decorated initial 'T' Thomas Gilbert, a poor-law reformer, was born in 1720. The son and heir of Thomas Gilbert of Cotton in Staffordshire, he was admitted at the Inner Temple in 1740 and called to the Bar in 1744. In 1745 he accepted a commission in the regiment formed by Lord Gower, brother-in-law of the Duke of Bridgewater. He was for many years the land-agent to Gower; Gilbert's brother, John Gilbert, acted for the duke in the same capacity. Through their interest Thomas Gilbert sat in parliament for Newcastle-under-Lyme from November 1763 to the dissolution in 1768, and for Lichfield from that year till 1795, when he retired to make room for Lord Granville Leveson Gower. In 1765 the sinecure place of comptroller of the great wardrobe was given to him, and he retained it until its abolition through Burke's bill reforming the civil list.

He also held — from the date of its foundation until his death — the office of paymaster of the fund for securing pensions to the widows of officers in the navy. But his most important office was the chairmanship of committees of ways and means, to which he was appointed shortly after Pitt's accession to power on 31 May 1784.

Gilbert was zealous in amending the poor-laws. He succeeded in 1765 in passing through the commons a bill for grouping parishes for poor-law purposes in large districts, such as hundreds, but it was rejected in the upper house by 66 votes to 59. In 1776 a committee of the House of Commons reported on the condition of the workhouses and almshouses, and Gilbert, after having worked at the subject energetically for many years, introduced into the commons three bills in 1782. The first two, on the amendment of the laws relating to houses of correction, and for enabling two or more parishes to unite together, passed into law; but the third, for reforming the enactments relating to vagrants, miscarried. Gilbert proposed in 1778 that during the war with the American colonies a tax of twenty-five per cent. should be levied upon all government places and pensions. James Harris, the author of ‘Hermes,’ ridiculed the tax, and called its author ‘a kind of demi-courtier, demi-patriot.’ George III told Lord North that it was utterly impracticable. Nevertheless it was carried in committee against Lord North, and in spite of the opposition of Burke and Fox, by a majority of eighteen votes, but on the report it was rejected by a majority of six. Horace Walpole mentions the current belief that this proposal was aimed at Rigby, who had refused to give a vacant place at Chelsea Hospital to the brother of its author's second wife.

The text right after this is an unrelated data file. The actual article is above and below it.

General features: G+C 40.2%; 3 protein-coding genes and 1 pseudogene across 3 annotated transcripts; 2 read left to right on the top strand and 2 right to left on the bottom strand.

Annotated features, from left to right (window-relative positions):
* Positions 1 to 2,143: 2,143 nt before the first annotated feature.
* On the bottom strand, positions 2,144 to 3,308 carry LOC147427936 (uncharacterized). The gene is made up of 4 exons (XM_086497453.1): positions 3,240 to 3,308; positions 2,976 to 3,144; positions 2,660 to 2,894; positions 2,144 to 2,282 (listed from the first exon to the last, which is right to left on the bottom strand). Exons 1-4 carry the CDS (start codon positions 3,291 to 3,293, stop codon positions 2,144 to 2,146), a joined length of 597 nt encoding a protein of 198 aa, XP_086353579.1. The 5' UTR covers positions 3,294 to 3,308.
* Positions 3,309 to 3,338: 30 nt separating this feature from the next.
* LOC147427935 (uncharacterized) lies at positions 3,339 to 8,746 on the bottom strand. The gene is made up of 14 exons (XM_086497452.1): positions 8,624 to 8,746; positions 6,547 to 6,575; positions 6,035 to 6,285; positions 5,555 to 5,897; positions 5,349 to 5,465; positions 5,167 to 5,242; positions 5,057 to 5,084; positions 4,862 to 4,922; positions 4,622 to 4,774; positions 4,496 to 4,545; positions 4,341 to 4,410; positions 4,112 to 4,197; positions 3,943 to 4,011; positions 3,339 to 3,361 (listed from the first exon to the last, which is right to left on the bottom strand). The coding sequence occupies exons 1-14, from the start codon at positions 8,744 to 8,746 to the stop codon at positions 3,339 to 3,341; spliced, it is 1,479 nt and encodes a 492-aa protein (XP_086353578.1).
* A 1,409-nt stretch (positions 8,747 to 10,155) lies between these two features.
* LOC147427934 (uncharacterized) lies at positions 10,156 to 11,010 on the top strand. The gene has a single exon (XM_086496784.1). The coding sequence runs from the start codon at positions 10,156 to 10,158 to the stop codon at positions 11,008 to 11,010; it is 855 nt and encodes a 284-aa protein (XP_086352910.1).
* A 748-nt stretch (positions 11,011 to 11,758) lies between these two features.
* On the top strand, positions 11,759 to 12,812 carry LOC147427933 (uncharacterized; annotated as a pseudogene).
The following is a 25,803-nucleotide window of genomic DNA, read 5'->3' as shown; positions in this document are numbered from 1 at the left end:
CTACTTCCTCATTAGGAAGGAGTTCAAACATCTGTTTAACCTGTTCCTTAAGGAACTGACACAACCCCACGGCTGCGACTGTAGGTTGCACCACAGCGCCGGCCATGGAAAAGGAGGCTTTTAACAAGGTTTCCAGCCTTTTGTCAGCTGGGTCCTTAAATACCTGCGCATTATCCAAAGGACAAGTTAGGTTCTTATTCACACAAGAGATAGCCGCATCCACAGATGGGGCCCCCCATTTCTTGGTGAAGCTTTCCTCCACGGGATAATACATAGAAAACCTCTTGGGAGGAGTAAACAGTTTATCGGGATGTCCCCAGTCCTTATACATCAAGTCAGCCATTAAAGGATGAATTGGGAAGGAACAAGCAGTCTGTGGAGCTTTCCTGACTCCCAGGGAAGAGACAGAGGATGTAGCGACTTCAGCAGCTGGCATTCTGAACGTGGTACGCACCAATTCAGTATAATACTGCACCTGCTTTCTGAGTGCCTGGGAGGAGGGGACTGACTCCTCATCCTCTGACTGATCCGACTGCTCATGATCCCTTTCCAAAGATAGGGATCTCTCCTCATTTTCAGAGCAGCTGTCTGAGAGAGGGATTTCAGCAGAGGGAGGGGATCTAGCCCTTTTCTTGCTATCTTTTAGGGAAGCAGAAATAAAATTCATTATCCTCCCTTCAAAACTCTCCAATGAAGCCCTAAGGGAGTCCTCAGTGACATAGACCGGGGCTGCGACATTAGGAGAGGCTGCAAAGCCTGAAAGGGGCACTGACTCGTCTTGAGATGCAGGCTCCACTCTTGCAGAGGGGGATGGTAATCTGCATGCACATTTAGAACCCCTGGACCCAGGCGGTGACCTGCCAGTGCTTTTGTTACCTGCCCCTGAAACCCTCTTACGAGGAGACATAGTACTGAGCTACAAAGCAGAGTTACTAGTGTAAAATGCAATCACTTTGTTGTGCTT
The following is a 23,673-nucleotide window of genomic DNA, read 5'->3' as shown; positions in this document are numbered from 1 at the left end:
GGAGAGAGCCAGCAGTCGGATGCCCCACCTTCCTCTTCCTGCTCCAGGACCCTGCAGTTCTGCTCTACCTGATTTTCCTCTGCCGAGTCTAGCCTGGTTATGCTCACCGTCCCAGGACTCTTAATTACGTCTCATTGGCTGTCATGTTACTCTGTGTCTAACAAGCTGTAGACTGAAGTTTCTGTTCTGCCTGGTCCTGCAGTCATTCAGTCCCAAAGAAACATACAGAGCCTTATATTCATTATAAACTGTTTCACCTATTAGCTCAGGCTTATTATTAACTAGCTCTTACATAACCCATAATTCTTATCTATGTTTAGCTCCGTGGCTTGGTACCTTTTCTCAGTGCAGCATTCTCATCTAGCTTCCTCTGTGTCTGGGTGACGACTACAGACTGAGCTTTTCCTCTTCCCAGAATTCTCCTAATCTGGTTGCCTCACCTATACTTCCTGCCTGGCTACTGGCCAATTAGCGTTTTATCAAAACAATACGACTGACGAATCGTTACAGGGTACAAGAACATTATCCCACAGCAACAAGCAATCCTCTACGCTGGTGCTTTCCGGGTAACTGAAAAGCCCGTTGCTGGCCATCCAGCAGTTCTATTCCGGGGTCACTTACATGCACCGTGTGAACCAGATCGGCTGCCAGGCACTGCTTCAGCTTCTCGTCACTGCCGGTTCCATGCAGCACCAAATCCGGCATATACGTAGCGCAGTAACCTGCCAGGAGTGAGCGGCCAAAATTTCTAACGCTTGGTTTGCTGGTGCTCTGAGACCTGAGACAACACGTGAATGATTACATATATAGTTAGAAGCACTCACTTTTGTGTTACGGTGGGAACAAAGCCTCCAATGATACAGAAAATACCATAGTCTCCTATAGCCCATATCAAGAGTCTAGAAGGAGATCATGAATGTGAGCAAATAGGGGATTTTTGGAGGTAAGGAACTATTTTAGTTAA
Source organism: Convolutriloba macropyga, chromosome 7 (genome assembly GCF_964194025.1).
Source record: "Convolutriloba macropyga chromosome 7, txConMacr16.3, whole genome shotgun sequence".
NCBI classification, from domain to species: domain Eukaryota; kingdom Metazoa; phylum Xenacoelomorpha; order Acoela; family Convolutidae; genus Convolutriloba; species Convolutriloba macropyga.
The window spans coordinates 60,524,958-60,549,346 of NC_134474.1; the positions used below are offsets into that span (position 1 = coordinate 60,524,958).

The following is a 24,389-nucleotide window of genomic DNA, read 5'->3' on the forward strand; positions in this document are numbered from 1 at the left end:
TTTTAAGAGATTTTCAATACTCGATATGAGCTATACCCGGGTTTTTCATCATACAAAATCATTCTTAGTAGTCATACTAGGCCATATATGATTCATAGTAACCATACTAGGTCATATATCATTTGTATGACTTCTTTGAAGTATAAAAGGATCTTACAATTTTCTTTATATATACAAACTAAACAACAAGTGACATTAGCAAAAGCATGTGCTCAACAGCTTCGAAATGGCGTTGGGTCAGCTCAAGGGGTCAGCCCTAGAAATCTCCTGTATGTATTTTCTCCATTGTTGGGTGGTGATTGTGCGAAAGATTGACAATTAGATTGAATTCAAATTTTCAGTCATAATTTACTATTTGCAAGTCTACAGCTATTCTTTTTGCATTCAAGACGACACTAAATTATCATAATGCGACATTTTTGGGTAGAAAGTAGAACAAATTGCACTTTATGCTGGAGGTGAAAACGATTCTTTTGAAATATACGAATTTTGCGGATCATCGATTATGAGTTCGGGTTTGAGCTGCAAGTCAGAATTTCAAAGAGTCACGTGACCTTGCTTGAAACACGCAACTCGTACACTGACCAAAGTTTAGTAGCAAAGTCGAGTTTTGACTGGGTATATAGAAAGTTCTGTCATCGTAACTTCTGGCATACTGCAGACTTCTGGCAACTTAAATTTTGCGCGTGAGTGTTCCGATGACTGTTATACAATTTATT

Gilbert endeavoured, unsuccessfully, to carry a general act for the improvement of highways, and succeeded in passing many local acts for roads in the midland counties. Through his advice the Duke of Bridgewater engaged the services of James Brindley, and Gilbert joined with Brindley in purchasing an estate near Golden Hill in Staffordshire. He supported many of the canals then projected for the central districts of England, and he was one of the promoters of the Grand Trunk. In 1787 he introduced another poor-law bill, grouping many parishes together, taxing dogs, and imposing an additional charge for the use of turnpikes on Sundays. He also advocated the abolition of ale-houses in the country districts, except for the use of travellers, and the stricter supervision of such establishments in towns. His views for doing away with imprisonment for small debts were not adopted until many years later, but his propositions for encouraging the formation of friendly societies by grants from the parochial funds were largely provided for in an act passed in 1793. To promote the residence of the clergy he procured the passage of the act still known as ‘Gilbert's Act,’ enabling the governors of Queen Anne's Bounty to lend capital sums for the erection of such houses on easy terms.

His first wife was a Miss Phillips, to whom he had presented a lottery ticket which drew one of the largest prizes of the year; she bore him two sons, one of whom became a clerk-extraordinary to the privy council, and the other served in the navy. He married, secondly, Mary, daughter of Lieutenant-Colonel George Craufurd, and with her he retired into Staffordshire, devoting his time and his money to the improvement of his estate. Gilbert died at Cotton on 18 December 1798, and his friend John Holliday printed anonymously a monody on his death, praising his generosity for building and endowing in 1795 the chapel of ease of St. John the Baptist at Lower Cotton. He was bencher of the Inner Temple in 1782, reader 1788, and treasurer 1789.

Gilbert's publications on his schemes of reform were very numerous. He published

His opinions found many supporters and opponents. He was supported by John Brand (d. 1808) in 1776, and was attacked in Observations on the Scheme before Parliament for the Maintenance of the Poor 1776 (anonymous, by Edward Jones of Wepré Hall, and printed at Chester). A candid friend published in 1777 some critical Remarks on Mr. Gilbert's Bill for Promoting the Residence of the Parochial Clergy and Sir Henry Bate Dudley criticised his Poor-law Bill in 1788 in Remarks on Gilbert's Last Bill. Gilbert edited in 1787 A Collection of Pamphlets concerning the Poor, written by Thomas Firmin in 1678, and others. His report on the king's household in 1782, and some letters from him on its management, are among the manuscripts of the Marquis of Lansdowne. Stebbing Shaw, in the preface to his History of Staffordshire, records his obligations to Gilbert and praises his plantation at Cotton.

Source

Stephen, Sir Lesley, and Sir Sidney Lee (eds.), Dictionary of National Biography: from the earliest times to 1900. London, Oxford University Press, 1949.


Victorian History Poor Law

Last modified 12 November 2002